I. Abraham is the heir of the world by faith.
Here, Paul tells us that Abraham is the heir of the world by faith. In this little verse, Paul teaches us that our personal obedience to God’s standards of righteousness is not the basis of our inheriting God’s promises. Our personal obedience is not the basis whereby we receive the things that God has promised to us in His word. Remember Paul is addressing a people here who have an enormous respect for law, and rightly so. The prophets had warned them that because of their disobedience, they were going to be sent into exile. They spent seventy years in exile, and when they came out of exile, I think one thing was emblazoned on their minds and hearts. We’re not going to make that mistake again. And so they were very, very devoted to the law of God. Unfortunately, that devotion to the law of God became misshapen and warped. And they began to think that the law of God was the instrument by which they were made righteous before Him, and it was the instrument whereby they received all the promises that God had made to them. In other words, it led them into a rampant legalism which existed in Jesus’ and Paul’s day. And here Paul, who had just pointed out to them, that Abraham was declared righteous. He was justified by faith before he was circumcised, before he was given that ceremonial sign of circumcision.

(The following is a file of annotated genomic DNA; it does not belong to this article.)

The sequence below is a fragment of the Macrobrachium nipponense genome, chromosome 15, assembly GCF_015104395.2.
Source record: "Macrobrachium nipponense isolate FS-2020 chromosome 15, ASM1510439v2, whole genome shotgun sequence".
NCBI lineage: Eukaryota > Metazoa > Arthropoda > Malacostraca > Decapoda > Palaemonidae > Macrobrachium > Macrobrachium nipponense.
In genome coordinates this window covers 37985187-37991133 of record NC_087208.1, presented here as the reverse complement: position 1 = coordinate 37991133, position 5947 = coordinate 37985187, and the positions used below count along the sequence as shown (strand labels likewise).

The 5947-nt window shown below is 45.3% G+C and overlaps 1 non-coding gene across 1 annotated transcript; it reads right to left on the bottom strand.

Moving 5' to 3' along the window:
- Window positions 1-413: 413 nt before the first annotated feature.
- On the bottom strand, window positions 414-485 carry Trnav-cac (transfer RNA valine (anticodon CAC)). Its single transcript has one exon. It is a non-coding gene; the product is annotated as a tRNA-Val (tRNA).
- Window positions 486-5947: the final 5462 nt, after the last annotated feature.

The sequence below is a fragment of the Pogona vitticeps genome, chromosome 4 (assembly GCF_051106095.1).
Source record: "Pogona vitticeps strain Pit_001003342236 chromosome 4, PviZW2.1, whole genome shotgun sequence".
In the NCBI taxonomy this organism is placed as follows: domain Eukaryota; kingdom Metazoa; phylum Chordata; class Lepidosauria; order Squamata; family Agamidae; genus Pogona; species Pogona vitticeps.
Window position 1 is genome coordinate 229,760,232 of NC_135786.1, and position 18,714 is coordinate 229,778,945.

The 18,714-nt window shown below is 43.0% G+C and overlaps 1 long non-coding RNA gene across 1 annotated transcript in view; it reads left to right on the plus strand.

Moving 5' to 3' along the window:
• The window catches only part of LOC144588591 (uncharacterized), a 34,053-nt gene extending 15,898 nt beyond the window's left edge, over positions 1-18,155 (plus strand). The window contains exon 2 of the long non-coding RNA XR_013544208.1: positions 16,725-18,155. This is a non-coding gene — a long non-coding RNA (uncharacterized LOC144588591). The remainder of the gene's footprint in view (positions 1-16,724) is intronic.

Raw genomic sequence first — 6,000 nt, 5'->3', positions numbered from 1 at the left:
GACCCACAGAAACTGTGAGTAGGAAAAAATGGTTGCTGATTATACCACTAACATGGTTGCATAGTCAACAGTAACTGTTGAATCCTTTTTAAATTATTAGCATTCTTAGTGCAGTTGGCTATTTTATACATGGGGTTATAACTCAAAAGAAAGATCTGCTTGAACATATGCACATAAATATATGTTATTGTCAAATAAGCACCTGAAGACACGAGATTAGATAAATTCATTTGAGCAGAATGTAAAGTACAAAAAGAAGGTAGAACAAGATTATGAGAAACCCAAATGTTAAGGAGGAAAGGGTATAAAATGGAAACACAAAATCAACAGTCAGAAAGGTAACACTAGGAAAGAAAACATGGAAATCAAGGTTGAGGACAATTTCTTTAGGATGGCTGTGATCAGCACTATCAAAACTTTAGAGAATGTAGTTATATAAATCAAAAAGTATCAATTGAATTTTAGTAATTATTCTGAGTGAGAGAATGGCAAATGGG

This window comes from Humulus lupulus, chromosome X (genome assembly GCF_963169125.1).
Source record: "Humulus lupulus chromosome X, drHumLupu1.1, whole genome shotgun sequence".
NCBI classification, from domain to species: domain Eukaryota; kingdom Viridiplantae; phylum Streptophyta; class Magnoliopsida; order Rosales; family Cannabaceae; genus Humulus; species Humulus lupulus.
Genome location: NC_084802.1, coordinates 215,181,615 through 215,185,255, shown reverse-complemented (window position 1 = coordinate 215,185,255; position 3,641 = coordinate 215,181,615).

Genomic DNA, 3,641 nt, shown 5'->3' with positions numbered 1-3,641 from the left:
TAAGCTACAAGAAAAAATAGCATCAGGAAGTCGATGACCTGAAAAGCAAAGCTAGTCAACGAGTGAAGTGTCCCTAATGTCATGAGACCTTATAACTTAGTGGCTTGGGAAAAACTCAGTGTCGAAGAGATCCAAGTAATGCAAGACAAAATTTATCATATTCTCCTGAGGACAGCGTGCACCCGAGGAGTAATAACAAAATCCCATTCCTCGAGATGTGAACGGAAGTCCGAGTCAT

Now in verse 13 he is reminding them that the justification which Abraham received came more than 430 years before Moses announced God’s divinely revealed law from Mt. Sinai. So before Moses gave God’s summary of His moral code to the people of God by more than 430 years God had declared Abraham to be just. He had justified Abraham, declared him to be righteous by faith, long before Moses had delivered God’s summary of the law. And so it’s very clear from that that God’s law is not the instrument by which Abraham was declared accepted by God. And in this little verse, verse 13, Paul focuses our attention on three things.